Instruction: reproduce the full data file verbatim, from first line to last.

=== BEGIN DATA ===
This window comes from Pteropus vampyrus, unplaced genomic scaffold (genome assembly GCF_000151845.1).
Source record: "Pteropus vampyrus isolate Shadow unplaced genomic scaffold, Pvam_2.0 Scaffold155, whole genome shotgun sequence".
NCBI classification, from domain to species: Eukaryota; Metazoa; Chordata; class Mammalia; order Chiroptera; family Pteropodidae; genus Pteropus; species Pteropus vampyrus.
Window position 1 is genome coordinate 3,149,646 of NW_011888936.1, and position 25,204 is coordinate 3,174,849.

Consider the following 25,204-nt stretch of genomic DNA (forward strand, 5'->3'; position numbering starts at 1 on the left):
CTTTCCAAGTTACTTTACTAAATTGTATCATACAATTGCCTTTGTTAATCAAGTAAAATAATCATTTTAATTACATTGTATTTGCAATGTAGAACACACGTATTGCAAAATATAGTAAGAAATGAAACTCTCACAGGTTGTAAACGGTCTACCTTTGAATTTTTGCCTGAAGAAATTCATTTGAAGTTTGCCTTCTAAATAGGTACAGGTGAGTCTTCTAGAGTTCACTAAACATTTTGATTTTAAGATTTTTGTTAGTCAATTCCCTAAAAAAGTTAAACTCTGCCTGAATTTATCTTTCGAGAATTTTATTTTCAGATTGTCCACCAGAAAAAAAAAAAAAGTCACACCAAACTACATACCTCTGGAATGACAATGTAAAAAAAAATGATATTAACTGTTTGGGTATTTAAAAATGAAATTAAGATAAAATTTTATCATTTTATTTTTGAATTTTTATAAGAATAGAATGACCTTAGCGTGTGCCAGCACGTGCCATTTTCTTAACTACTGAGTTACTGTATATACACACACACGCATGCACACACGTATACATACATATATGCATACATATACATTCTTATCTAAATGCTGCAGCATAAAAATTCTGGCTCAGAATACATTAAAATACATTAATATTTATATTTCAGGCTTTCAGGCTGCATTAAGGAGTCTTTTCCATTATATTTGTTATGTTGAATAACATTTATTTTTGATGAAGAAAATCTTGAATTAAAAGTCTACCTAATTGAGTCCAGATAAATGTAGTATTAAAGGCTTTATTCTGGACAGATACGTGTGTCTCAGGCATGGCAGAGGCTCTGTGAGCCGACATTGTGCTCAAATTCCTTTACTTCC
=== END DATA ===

This window comes from Pteropus vampyrus, unplaced genomic scaffold (genome assembly GCF_000151845.1).
Source record: "Pteropus vampyrus isolate Shadow unplaced genomic scaffold, Pvam_2.0 Scaffold155, whole genome shotgun sequence".
NCBI classification, from domain to species: Eukaryota; Metazoa; Chordata; class Mammalia; order Chiroptera; family Pteropodidae; genus Pteropus; species Pteropus vampyrus.
Window position 1 is genome coordinate 3,149,646 of NW_011888936.1, and position 25,204 is coordinate 3,174,849.

Consider the following 25,204-nt stretch of genomic DNA (forward strand, 5'->3'; position numbering starts at 1 on the left):
CTTTCCAAGTTACTTTACTAAATTGTATCATACAATTGCCTTTGTTAATCAAGTAAAATAATCATTTTAATTACATTGTATTTGCAATGTAGAACACACGTATTGCAAAATATAGTAAGAAATGAAACTCTCACAGGTTGTAAACGGTCTACCTTTGAATTTTTGCCTGAAGAAATTCATTTGAAGTTTGCCTTCTAAATAGGTACAGGTGAGTCTTCTAGAGTTCACTAAACATTTTGATTTTAAGATTTTTGTTAGTCAATTCCCTAAAAAAGTTAAACTCTGCCTGAATTTATCTTTCGAGAATTTTATTTTCAGATTGTCCACCAGAAAAAAAAAAAAAGTCACACCAAACTACATACCTCTGGAATGACAATGTAAAAAAAAATGATATTAACTGTTTGGGTATTTAAAAATGAAATTAAGATAAAATTTTATCATTTTATTTTTGAATTTTTATAAGAATAGAATGACCTTAGCGTGTGCCAGCACGTGCCATTTTCTTAACTACTGAGTTACTGTATATACACACACACGCATGCACACACGTATACATACATATATGCATACATATACATTCTTATCTAAATGCTGCAGCATAAAAATTCTGGCTCAGAATACATTAAAATACATTAATATTTATATTTCAGGCTTTCAGGCTGCATTAAGGAGTCTTTTCCATTATATTTGTTATGTTGAATAACATTTATTTTTGATGAAGAAAATCTTGAATTAAAAGTCTACCTAATTGAGTCCAGATAAATGTAGTATTAAAGGCTTTATTCTGGACAGATACGTGTGTCTCAGGCATGGCAGAGGCTCTGTGAGCCGACATTGTGCTCAAATTCCTTTACTTCC